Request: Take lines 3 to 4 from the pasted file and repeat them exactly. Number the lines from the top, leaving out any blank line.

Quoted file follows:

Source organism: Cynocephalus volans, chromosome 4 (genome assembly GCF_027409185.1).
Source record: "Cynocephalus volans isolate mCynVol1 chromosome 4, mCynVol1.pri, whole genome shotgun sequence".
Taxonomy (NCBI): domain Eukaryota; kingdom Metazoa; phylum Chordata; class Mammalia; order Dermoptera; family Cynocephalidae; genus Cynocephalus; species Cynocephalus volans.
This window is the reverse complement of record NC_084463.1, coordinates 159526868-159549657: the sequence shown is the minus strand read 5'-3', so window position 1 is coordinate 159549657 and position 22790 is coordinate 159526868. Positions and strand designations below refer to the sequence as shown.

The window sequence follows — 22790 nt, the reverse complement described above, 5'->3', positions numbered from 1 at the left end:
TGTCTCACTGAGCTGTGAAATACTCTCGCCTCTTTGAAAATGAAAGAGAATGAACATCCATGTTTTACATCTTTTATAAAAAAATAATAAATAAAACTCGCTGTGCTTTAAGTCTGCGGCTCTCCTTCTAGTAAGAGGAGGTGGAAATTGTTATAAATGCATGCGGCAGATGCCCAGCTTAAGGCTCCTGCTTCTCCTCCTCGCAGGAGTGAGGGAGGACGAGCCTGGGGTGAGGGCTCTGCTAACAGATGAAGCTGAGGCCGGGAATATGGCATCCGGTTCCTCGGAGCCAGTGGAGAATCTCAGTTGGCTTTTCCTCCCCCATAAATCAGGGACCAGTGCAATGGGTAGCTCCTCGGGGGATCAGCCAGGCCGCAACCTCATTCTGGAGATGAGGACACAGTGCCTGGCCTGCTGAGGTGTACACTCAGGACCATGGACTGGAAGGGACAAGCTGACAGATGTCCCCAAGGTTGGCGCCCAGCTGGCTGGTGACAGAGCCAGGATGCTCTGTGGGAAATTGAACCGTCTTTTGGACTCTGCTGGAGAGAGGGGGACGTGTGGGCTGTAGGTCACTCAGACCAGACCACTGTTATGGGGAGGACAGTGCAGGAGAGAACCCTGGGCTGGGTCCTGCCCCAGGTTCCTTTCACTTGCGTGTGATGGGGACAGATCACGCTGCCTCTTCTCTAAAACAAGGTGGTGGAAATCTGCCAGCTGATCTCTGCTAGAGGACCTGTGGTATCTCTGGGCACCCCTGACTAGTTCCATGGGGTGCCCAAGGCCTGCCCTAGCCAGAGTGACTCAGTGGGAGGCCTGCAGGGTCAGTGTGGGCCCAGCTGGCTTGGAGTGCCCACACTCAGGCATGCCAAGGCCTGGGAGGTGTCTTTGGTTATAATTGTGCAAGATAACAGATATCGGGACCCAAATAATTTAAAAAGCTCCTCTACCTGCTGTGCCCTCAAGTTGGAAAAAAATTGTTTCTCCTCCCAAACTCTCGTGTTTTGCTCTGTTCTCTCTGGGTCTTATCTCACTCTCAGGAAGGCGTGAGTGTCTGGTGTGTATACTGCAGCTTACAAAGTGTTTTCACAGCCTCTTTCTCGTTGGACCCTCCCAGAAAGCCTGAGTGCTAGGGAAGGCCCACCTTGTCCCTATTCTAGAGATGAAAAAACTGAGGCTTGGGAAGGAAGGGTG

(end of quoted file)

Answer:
Taxonomy (NCBI): domain Eukaryota; kingdom Metazoa; phylum Chordata; class Mammalia; order Dermoptera; family Cynocephalidae; genus Cynocephalus; species Cynocephalus volans.
This window is the reverse complement of record NC_084463.1, coordinates 159526868-159549657: the sequence shown is the minus strand read 5'-3', so window position 1 is coordinate 159549657 and position 22790 is coordinate 159526868. Positions and strand designations below refer to the sequence as shown.